Working long hours has become a status symbol in the US.
Sometimes that example is set by a company’s top executives, who are in the office from 6 a.m. to 10 p.m., then sending emails until midnight.
But some execs are forging a different path, showing the importance of work-life balance by limiting their hours in the office. Below, find six execs who have spoken publicly about their commitment to leaving their desk at a reasonable hour.
True, most of these execs log on before and/or after they’re physically in the office, but they value flexibility in terms of hours and location — not only for themselves, but also for their employees.
'I walk out of this office every day at 5:30 so I'm home for dinner with my kids at 6,' Sandberg said in a 2012 Makers interview.
According to Fortune, Sandberg sometimes gets to the office by 7 a.m. -- and she's already been sending emails for an hour. And after the kids are in bed or the night, she'll generally head back to her inbox.
In the 2012 interview, Sandberg said it took her a while to feel 'brave enough' to talk about his practice publicly.
Years before joining VMware, Gelsinger worked at Intel, where he'd regularly log 80-hour workweeks.
But for the past 25 ears, Gelsinger told The Wall Street Journal, his secretary has kept a chart tracking the points he earns based on how much time he spends with his family.
Here's an example of how it works: If he arrives home by 6:30 p.m., he earns a point. If he arrives home by 5 p.m., he earns two points. If he's away from home on the weekend, he has points deducted.
Gelsinger, who is the author of the 2003 book 'The Juggling Act: Bringing Balance to Your Faith, Family, and Work,' said the rules have changed somewhat since his kids left home.
In a 2017 interview with Glassdoor, Rascoff said that at 7 p.m., 'I am almost always with the kids and my wife unless I'm on a business trip. At 7 p.m., I am usually running around my house chasing my three young kids and two dogs and trying to turn mayhem into order.'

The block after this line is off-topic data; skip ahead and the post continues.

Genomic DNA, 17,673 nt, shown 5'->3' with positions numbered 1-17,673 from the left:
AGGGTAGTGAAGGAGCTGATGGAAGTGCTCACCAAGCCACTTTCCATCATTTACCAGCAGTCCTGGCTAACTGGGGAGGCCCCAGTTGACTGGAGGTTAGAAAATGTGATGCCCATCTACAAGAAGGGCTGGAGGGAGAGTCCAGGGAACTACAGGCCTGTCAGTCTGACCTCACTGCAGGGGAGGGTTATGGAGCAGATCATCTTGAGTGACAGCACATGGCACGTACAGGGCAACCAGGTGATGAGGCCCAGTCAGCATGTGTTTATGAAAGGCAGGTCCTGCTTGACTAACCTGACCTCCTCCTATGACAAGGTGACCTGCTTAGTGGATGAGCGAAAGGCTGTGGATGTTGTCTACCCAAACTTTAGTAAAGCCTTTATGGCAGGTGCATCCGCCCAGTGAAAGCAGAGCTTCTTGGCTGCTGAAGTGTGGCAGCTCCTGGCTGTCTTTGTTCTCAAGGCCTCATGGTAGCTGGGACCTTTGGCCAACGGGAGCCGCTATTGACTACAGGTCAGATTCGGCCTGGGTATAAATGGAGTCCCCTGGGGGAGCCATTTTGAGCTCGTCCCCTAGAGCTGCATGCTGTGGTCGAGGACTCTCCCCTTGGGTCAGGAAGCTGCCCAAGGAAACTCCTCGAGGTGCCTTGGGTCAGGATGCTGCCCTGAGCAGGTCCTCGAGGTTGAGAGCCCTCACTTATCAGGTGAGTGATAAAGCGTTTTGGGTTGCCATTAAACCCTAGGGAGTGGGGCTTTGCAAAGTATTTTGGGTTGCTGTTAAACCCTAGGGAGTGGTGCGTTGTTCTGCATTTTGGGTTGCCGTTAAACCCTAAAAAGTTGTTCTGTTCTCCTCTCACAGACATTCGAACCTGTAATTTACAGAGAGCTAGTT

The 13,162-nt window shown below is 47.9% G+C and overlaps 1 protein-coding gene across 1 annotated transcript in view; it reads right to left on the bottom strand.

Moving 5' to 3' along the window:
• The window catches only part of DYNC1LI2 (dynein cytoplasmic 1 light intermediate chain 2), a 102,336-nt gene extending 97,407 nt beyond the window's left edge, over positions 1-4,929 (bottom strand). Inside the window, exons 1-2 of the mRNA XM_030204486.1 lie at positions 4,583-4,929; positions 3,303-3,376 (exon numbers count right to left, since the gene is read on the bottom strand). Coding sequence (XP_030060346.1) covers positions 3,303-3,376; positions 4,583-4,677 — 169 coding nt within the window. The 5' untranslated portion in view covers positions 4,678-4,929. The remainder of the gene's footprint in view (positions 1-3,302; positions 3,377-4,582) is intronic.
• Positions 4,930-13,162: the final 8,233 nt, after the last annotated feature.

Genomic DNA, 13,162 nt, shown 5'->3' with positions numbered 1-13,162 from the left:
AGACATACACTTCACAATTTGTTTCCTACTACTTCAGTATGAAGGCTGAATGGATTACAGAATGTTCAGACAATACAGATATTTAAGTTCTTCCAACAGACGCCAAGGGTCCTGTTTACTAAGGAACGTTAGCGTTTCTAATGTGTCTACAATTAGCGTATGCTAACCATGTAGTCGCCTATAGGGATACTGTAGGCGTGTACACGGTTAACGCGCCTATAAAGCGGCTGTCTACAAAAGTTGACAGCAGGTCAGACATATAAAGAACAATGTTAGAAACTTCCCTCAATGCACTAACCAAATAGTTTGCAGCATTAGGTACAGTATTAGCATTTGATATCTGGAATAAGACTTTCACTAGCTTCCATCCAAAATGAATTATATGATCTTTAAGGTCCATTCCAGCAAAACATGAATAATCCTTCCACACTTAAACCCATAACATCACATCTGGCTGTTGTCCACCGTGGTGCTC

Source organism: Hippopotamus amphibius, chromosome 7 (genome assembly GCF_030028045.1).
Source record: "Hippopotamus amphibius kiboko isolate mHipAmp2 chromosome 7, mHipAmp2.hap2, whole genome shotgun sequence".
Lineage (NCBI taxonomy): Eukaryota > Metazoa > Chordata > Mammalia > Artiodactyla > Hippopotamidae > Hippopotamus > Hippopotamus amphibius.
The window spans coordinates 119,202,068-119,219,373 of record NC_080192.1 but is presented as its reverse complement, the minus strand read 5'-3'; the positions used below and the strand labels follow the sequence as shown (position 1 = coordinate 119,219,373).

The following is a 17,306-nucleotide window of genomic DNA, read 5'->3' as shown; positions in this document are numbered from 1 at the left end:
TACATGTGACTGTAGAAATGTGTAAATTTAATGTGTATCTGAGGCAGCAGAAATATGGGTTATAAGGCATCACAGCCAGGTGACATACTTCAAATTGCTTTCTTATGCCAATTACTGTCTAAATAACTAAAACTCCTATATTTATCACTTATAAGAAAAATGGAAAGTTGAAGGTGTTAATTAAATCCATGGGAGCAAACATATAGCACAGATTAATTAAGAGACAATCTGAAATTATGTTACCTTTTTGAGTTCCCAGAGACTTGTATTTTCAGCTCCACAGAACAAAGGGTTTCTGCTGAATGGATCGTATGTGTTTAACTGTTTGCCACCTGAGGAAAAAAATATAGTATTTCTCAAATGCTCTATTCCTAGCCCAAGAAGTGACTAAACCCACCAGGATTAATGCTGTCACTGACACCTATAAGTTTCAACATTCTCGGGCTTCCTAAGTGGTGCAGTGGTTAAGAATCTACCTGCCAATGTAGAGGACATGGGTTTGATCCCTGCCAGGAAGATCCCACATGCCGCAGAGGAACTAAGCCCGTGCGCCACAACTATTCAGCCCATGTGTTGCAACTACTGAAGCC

Rascoff also wrote an article for Fortune in which he explained why he doesn't expect Zillow employees to be working 24/7, like he did in the early days of Hotwire, the company he cofounded in 1999. Instead, Rascoff wrote that Zillow understands 'each of us is a whole person and lives for more than just our jobs.'
Google SVP of platforms and ecosystems Hiroshi Lockheimer is at the office from 9 a.m. to 5:30 p.m. every day.
Lockheimer told Business Insider's Aine Cain that he drops off his two kids at school every morning before going to work. 'That's almost religious for me. That's something I really enjoy doing and I insist on doing,' he said. He generally gets to the office around 9 a.m.
Lockheimer typically leaves the office at 5:30 p.m. so he can eat dinner with his family. Like Sandberg, once the kids are in bed, he'll grab his laptop to catch up on work.
Jabal previously shared her daily work schedule with Business Insider: 'Home an hour in the morning, get kids to school, work in the office 9 a.m. to 5 p.m., have dinner with kids, work three hours at night.'
Jabal acknowledged that it can be hard to maintain these hours if your organisation doesn't offer some flexibility. 'Rigid work hours and work location make it much more challenging,' she said.
Basecamp CEO Jason Fried tells all his employees they shouldn't be working more than 40 hours a week.
Most of Basecamp's employees work remotely, so technically there's no central office to leave.
In an interview with The New York Times, Fried said he doesn't buy into the idea that working longer hours means working harder: '(W)e're opposed to the prevailing idea in our industry that you have to work 60, 70, 80 hours a week to do a good job. We believe 40 is enough.'
Basecamp is unique among tech companies in that it offers a $US5,000 annual vacation stipend and shortened four-day, 32-hour weeks during the summer, among other perks, Business Insider's Chris Weller reported.
Fried told me in 2016 that pushing people to work longer and longer hours is 'not sustainable or fair. Your company doesn't own anything more than 40 hours (a week) of your time.'
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